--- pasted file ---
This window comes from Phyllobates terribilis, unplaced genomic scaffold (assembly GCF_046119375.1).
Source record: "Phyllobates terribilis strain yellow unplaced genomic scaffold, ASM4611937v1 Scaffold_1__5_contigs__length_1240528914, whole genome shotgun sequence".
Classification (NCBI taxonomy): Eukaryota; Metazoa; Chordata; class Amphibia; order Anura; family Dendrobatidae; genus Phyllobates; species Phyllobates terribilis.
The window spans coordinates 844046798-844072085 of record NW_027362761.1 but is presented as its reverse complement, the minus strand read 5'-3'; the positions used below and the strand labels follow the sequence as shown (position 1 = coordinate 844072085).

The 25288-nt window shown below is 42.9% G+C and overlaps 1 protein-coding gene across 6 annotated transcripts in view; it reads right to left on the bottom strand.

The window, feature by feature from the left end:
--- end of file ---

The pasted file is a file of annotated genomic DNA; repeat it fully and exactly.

This window comes from Phyllobates terribilis, unplaced genomic scaffold (assembly GCF_046119375.1).
Source record: "Phyllobates terribilis strain yellow unplaced genomic scaffold, ASM4611937v1 Scaffold_1__5_contigs__length_1240528914, whole genome shotgun sequence".
Classification (NCBI taxonomy): Eukaryota; Metazoa; Chordata; class Amphibia; order Anura; family Dendrobatidae; genus Phyllobates; species Phyllobates terribilis.
The window spans coordinates 844046798-844072085 of record NW_027362761.1 but is presented as its reverse complement, the minus strand read 5'-3'; the positions used below and the strand labels follow the sequence as shown (position 1 = coordinate 844072085).

The 25288-nt window shown below is 42.9% G+C and overlaps 1 protein-coding gene across 6 annotated transcripts in view; it reads right to left on the bottom strand.

The window, feature by feature from the left end: